in Critic's Guides | 01 JAN 07
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Issue 104

Documenta 12 2007

Every five years, documenta – nicknamed ‘the 100 day museum’ – takes over the German city of Kassel. This year, under the leadership of Artistic Director Roger M. Buergel and curator Ruth Noack, it promises once again to pose as many questions as it hopes to answer

in Critic's Guides | 01 JAN 07

Like a triple-headed sphinx, this year’s ‘documenta 12’, scheduled to open in mid-June, poses three questions; epic leitmotifs that may, in the words of the press release, ‘correspond, overlap or disintegrate – like a musical score’, and which, though not exactly riddles, aren’t easy to answer simply. They are: Is modernity our antiquity? What is bare life? What is to be done? Believing that we hold exhibitions in order to ‘find something out’1 artistic director Roger M. Buergel and curator Ruth Noack aren’t looking for definitive responses to these questions, but rather a multitude of possible interpretations. Their globe-trotting research and the involvement of artists and other thinkers from numerous far-flung locations will again reflect the idea of ‘documenta’ as a mega-exhibition for the masses, with unique global reach and responsibility.

First, however, a confession: since visiting the relatively small but infinitely zealous ‘documenta 12’ team in Kassel at the beginning of winter, knowing and respecting that their preparations still needed to be cloaked in secrecy and handled discretely so as not to compromise their delicate and complicated negotiations, I have been obsessed with numbers. This can be partly explained because, at first, it seemed as though numbers were all they thought it was appropriate for me to know at this stage. In truth, however, the event has already been the subject of considerable debate thanks to the ‘documenta 12 magazines’ project, coordinated by Georg Schöllhammer (editor of Austrian art magazine Springerin), for which over 80 periodicals in 27 languages have been invited to consider the exhibition’s three leitmotifs. Their responses will be compiled in three publications: the first, on the modernity question, is scheduled to come out in January. Perhaps my preoccupation with numbers all started with their three questions. Like ‘three coins in a fountain’ they are meant to make waves in the global think-tank, and these discursive waves are meant to rebound on each other without getting turgid.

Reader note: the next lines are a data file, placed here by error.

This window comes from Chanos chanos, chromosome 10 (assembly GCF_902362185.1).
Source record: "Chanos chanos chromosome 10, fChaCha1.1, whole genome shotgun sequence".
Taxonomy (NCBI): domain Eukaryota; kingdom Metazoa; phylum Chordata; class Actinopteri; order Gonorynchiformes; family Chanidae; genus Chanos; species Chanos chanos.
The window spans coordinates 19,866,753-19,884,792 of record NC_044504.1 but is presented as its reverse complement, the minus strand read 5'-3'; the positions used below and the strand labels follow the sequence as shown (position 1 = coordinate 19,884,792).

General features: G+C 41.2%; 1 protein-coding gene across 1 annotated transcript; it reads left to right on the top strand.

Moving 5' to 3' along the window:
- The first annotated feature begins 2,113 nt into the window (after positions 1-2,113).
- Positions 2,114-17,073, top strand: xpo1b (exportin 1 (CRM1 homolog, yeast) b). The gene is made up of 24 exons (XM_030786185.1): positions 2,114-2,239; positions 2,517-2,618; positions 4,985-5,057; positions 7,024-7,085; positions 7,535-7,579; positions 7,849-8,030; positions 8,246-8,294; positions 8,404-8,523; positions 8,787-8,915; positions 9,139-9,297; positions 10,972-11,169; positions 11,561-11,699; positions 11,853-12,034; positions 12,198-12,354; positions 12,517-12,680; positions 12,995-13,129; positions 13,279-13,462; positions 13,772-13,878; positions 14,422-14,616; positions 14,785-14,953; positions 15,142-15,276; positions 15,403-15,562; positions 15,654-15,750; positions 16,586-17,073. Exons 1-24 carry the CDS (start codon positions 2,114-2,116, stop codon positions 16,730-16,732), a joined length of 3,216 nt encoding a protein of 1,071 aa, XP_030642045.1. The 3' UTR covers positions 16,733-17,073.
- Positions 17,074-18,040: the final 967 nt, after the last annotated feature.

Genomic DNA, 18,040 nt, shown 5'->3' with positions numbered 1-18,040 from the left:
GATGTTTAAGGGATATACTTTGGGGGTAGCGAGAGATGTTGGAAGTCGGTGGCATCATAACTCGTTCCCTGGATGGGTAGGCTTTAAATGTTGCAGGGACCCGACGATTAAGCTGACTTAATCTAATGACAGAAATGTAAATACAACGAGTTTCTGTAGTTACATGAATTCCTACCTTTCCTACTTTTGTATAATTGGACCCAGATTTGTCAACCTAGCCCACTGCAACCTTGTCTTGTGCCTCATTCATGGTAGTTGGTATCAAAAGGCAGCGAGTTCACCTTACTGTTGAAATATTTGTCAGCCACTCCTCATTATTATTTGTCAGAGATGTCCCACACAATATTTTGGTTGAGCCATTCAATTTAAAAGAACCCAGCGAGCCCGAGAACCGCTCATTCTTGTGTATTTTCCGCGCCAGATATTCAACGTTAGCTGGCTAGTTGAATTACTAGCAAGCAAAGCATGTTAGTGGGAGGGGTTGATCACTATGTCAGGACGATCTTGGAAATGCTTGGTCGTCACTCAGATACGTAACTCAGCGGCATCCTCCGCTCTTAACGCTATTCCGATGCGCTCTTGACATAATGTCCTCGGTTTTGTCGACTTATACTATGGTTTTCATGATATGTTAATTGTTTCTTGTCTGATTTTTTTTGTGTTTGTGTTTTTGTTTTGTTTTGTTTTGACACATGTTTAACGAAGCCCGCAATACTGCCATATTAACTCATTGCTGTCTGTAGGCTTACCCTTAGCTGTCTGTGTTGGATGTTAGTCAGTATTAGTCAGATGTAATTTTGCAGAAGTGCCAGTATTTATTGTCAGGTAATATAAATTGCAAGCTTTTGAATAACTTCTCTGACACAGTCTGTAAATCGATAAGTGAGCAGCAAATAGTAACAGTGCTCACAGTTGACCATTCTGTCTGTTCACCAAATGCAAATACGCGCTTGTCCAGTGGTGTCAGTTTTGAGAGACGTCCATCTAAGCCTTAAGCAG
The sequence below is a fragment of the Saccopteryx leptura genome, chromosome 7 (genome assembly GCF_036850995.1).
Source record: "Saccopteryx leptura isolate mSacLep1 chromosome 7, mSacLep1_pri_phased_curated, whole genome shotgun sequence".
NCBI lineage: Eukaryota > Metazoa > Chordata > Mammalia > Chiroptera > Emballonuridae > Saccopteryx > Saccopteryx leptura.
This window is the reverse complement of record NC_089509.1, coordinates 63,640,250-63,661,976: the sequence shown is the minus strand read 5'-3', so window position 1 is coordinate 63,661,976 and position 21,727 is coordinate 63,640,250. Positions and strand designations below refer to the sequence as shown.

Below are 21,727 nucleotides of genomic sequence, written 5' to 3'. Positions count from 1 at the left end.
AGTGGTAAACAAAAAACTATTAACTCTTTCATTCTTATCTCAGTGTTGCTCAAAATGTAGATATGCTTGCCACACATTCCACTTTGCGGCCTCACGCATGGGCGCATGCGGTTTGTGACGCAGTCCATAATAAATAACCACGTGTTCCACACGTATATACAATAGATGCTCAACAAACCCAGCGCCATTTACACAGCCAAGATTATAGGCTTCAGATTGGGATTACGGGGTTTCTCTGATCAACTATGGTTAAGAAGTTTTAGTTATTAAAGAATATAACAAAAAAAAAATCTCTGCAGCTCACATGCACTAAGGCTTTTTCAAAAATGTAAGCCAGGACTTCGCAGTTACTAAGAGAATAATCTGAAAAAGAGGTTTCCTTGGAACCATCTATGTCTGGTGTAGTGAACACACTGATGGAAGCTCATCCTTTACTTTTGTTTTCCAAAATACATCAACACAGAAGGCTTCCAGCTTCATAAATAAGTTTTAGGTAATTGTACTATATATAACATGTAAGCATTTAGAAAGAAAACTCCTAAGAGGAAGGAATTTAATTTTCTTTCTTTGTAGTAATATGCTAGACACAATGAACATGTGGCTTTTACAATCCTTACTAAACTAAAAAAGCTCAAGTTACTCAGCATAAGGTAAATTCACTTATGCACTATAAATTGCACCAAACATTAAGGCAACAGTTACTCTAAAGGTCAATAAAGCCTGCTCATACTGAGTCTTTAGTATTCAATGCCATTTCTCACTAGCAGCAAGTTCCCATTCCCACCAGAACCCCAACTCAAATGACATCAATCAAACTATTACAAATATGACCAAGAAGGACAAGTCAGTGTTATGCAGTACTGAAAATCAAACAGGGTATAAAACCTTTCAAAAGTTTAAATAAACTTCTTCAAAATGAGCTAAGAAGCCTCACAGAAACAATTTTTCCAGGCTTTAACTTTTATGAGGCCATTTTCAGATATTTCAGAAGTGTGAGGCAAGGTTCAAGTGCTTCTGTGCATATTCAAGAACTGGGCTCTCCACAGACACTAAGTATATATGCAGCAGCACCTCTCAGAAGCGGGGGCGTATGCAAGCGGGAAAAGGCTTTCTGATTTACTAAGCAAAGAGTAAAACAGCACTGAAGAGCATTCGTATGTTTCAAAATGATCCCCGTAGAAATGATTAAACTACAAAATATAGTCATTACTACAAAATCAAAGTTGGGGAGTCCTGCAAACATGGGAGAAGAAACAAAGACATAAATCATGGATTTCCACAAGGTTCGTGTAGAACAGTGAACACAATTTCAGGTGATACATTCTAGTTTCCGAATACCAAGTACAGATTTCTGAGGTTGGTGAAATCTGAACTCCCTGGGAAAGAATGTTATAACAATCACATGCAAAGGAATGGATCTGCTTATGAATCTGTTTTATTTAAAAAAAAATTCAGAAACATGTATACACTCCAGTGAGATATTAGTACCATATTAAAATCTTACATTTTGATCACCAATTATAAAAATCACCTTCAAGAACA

And there are so many more documenta numbers. As the name affirms, this will be the exhibition’s 12th incarnation since it was founded in 1955 by art professor Arnold Bode as an adjunct to a garden show. The artist and graphic designer Martha Stutteregger, who created the logo for this year’s exhibition – a simple but effective device in which the name and date of the event is set in bold above a ‘handwritten’ five-bar gate tally totalling 12 – noted at last year’s February press conference that she had chosen it because, when dealing with documenta, ‘the number is important’. (Incidentally, the tally was written by Buergel himself: not exactly a signature, it’s nonetheless a personalized mark – a precise, modest kind of counting which, in contrast to a decorative flourish or fancy lettering, sends out a particular message.) Other numbers have a kind of dizzying effect. For instance, 650,000 visitors attended Okwui Enwezor’s ‘documenta 11’, and this time the organizers hope ‘the same amount plus one’ will come.2 And they probably will, making for a veritable contemporary art stampede, with everything that entails logistically (yet more numbers). And, like a recurring art dream (or nightmare) operating in ten-year cycles, it coincides once again with three other major art world events: the Venice Biennale, Art Basel and Muenster Sculpture Project. Together, this constellation, which for art professionals of all kinds has become almost compulsory, is an exhausting international marathon. The usual blurb goes that the art pilgrims attending documenta – which locals are hugely proud of – transform its Central German host city of Kassel into a ‘world city’, even though its small population already boasts a compliment of Russian-German, Kurdish and Turkish migrants (along with, as my numerically attuned brain can’t fail to note, cruelly high inner city unemployment rates of around 20 percent).